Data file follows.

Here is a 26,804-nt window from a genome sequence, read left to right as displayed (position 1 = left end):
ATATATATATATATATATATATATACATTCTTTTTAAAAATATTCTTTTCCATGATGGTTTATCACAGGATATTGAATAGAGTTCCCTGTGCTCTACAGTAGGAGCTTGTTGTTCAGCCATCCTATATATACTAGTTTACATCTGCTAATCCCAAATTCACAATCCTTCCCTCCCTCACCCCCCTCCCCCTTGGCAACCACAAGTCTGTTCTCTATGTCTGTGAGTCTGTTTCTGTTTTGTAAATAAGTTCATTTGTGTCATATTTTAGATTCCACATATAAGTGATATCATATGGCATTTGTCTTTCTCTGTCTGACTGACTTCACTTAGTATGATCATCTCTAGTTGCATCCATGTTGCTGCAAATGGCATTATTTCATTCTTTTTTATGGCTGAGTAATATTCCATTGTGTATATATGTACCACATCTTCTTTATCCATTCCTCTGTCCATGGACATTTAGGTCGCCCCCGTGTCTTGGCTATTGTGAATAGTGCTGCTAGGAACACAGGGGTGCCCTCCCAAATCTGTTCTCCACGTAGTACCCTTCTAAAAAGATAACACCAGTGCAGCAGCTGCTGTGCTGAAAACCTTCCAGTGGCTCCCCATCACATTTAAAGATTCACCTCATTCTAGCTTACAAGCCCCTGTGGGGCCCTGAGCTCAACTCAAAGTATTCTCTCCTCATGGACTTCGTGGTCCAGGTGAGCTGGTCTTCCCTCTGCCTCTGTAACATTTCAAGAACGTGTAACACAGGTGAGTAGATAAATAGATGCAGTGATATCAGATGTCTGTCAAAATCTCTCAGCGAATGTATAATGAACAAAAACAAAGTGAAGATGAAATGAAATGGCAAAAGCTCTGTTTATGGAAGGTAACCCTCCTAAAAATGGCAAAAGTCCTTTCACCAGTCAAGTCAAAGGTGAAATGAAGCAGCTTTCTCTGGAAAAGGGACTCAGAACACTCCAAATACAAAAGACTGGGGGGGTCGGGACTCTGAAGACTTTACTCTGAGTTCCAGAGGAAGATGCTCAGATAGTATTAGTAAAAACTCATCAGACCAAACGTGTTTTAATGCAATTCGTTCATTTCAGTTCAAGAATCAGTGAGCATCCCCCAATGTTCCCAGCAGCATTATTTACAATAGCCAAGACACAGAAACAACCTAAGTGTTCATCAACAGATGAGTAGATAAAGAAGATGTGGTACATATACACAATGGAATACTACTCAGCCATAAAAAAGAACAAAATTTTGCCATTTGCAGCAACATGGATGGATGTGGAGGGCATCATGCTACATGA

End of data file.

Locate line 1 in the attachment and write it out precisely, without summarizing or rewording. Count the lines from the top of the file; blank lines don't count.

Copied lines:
Here is a 26,804-nt window from a genome sequence, read left to right as displayed (position 1 = left end):